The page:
One approach to check if a given integer is negative or not, could be this: (**using bit operations**)

```
int num_bits = sizeof(int) * 8; //assuming 8 bits per byte!
int sign_bit = given_int & (1 << (num_bits-1)); //sign_bit is either 1 or 0
if ( sign_bit )
{
cout << "given integer is negative"<<endl;
}
else
{
cout << "given integer is positive"<<endl;
}
```

The problem with this solution is that number of bits per byte couldn't be 8, it could be 9,10, 11 even 16 or 40 bits per byte. Byte doesn't necessarily mean 8 bits! Anyway, this problem can be easily fixed by writing,

```
//CHAR_BIT is defined in limits.h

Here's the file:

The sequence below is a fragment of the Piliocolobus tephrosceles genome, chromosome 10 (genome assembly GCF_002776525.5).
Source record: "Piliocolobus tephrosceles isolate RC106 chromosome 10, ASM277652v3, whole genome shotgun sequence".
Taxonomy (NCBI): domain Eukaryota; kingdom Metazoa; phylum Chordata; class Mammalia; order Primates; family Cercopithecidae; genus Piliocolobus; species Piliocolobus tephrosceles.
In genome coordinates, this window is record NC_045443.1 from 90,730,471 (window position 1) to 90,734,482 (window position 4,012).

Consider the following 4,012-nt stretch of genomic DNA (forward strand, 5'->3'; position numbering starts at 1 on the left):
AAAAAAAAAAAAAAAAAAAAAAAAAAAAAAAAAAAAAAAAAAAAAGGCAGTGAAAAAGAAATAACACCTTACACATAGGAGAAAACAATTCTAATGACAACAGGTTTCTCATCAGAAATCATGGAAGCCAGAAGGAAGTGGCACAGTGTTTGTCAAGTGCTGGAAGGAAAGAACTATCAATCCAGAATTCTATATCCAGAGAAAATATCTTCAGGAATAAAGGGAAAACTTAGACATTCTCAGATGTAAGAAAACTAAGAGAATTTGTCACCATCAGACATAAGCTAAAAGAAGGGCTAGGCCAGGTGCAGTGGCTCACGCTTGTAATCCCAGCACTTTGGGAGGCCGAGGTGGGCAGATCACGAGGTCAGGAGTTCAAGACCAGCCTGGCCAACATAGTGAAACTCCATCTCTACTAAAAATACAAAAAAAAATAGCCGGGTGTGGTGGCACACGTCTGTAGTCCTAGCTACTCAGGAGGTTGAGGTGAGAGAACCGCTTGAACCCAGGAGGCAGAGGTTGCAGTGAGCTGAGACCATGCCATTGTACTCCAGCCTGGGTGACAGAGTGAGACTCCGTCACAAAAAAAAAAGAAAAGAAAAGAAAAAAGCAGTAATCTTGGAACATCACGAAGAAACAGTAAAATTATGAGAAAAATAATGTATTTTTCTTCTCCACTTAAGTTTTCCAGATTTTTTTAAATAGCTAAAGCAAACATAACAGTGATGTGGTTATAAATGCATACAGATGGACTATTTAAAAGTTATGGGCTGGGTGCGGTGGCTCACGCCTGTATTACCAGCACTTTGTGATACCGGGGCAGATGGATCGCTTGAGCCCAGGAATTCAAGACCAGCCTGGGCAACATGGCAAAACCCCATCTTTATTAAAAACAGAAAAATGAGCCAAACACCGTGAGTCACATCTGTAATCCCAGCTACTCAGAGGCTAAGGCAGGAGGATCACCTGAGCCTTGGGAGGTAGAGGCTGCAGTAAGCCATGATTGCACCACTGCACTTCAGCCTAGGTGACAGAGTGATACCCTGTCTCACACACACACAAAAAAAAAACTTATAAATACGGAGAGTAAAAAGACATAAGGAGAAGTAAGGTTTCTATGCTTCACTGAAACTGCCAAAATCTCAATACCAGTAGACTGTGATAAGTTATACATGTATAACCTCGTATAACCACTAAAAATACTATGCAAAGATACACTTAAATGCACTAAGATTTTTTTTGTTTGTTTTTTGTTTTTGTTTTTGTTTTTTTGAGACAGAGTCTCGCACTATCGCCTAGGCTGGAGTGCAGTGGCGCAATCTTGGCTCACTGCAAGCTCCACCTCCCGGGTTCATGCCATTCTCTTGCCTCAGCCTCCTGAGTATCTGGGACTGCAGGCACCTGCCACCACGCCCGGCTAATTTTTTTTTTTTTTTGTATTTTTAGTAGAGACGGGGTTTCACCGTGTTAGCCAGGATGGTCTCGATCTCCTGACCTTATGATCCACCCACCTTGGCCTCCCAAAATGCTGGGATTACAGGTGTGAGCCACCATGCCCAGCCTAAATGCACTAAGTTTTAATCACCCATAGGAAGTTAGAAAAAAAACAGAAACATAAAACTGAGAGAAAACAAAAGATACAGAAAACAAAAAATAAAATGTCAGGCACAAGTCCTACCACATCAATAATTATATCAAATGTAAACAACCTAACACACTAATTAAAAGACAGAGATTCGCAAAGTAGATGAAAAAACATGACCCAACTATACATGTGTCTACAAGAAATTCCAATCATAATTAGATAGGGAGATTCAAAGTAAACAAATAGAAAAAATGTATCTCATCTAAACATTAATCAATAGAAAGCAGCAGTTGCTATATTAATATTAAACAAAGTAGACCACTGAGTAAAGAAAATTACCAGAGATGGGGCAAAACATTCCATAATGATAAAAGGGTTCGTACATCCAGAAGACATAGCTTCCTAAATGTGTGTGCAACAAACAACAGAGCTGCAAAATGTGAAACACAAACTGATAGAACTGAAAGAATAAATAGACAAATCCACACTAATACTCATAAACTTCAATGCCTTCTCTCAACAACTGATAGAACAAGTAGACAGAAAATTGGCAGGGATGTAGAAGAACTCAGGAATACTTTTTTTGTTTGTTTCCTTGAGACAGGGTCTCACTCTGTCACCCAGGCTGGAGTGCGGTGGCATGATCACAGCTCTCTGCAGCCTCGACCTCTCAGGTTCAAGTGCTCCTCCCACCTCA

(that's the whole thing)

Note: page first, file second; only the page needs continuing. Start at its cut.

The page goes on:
int num_bits = sizeof(int) * CHAR_BIT; //no assumption.
```

It seems fine now. But is it really? Is this Standard conformant? What if the negative integer is not represented as 2's complement? What if it's representation in a binary numeration system that **doesn't** necessitate *only* negative integers to have 1 in it's most significant bit?

Can we write such code that will be both portable and standard conformant?

Related topics:

Size of Primitive data types

Why is a boolean 1 byte and not 1 bit of size?

`given_int < 0`

? – Chris Lutz Jan 15 '11 at 6:28`<`

operator. I'd imagine most compilers will implement the`<`

operator as whatever you end up finding, though. But cheers. – Chris Lutz Jan 15 '11 at 6:33